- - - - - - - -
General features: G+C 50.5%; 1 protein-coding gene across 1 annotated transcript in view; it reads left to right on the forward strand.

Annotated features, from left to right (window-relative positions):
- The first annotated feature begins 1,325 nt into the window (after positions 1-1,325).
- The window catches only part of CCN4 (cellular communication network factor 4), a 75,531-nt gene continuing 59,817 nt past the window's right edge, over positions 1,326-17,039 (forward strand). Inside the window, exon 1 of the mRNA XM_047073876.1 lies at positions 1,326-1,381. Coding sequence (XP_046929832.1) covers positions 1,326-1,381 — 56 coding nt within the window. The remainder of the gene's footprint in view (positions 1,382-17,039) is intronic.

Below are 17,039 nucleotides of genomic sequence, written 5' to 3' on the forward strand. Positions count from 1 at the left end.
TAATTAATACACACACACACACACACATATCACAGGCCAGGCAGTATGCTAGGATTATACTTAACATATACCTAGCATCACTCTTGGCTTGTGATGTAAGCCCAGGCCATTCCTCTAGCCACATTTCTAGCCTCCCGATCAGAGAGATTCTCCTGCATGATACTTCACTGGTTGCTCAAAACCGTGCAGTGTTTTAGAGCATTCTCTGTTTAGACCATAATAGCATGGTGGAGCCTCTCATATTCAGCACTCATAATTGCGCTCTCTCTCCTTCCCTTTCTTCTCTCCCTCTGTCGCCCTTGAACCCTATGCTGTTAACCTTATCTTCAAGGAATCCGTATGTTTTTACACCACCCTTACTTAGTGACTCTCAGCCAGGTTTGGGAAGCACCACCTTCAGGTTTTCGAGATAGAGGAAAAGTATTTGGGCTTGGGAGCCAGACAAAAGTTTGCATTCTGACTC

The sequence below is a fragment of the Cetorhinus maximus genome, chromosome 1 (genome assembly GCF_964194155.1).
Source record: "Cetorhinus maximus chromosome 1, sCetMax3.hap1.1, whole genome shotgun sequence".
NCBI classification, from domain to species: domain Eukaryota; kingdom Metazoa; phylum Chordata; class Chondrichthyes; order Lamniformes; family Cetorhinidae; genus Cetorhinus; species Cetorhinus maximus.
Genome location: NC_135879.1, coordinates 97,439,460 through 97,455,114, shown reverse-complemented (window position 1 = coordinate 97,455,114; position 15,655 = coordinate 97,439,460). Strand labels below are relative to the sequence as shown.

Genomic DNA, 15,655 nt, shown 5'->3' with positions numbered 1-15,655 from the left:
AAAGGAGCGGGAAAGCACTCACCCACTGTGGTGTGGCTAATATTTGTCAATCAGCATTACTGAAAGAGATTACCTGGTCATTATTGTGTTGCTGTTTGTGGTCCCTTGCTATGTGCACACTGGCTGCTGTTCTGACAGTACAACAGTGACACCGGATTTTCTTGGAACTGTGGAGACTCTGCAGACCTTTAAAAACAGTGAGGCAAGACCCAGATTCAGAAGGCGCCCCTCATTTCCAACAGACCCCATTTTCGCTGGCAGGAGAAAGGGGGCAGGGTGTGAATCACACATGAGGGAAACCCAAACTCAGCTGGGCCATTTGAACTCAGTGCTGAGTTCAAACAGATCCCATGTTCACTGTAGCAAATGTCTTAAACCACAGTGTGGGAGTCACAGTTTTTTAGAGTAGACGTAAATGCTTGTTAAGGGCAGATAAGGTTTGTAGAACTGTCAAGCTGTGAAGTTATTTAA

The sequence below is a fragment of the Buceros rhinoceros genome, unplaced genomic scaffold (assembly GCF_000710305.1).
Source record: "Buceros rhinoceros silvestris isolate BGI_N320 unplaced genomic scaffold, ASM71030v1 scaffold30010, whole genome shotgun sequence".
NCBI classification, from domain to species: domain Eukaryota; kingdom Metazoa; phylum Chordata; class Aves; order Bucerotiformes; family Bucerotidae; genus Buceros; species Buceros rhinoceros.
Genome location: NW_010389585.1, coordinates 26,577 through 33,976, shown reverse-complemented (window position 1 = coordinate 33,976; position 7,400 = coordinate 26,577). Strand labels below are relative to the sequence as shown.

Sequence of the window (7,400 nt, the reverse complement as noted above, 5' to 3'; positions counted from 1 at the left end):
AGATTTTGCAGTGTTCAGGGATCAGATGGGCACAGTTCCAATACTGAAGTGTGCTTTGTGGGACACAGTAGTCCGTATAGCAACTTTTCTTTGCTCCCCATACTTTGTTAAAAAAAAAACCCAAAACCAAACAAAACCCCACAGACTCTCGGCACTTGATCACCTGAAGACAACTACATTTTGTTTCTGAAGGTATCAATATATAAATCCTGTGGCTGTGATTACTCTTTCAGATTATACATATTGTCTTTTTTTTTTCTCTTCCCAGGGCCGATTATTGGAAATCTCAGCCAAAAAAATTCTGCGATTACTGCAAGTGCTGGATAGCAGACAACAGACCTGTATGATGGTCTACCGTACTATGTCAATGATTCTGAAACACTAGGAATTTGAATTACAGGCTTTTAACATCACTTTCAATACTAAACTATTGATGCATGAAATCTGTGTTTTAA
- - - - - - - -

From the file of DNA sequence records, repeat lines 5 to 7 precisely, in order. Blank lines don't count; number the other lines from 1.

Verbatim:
Below are 17,039 nucleotides of genomic sequence, written 5' to 3' on the forward strand. Positions count from 1 at the left end.
TAATTAATACACACACACACACACACATATCACAGGCCAGGCAGTATGCTAGGATTATACTTAACATATACCTAGCATCACTCTTGGCTTGTGATGTAAGCCCAGGCCATTCCTCTAGCCACATTTCTAGCCTCCCGATCAGAGAGATTCTCCTGCATGATACTTCACTGGTTGCTCAAAACCGTGCAGTGTTTTAGAGCATTCTCTGTTTAGACCATAATAGCATGGTGGAGCCTCTCATATTCAGCACTCATAATTGCGCTCTCTCTCCTTCCCTTTCTTCTCTCCCTCTGTCGCCCTTGAACCCTATGCTGTTAACCTTATCTTCAAGGAATCCGTATGTTTTTACACCACCCTTACTTAGTGACTCTCAGCCAGGTTTGGGAAGCACCACCTTCAGGTTTTCGAGATAGAGGAAAAGTATTTGGGCTTGGGAGCCAGACAAAAGTTTGCATTCTGACTC

The sequence below is a fragment of the Cetorhinus maximus genome, chromosome 1 (genome assembly GCF_964194155.1).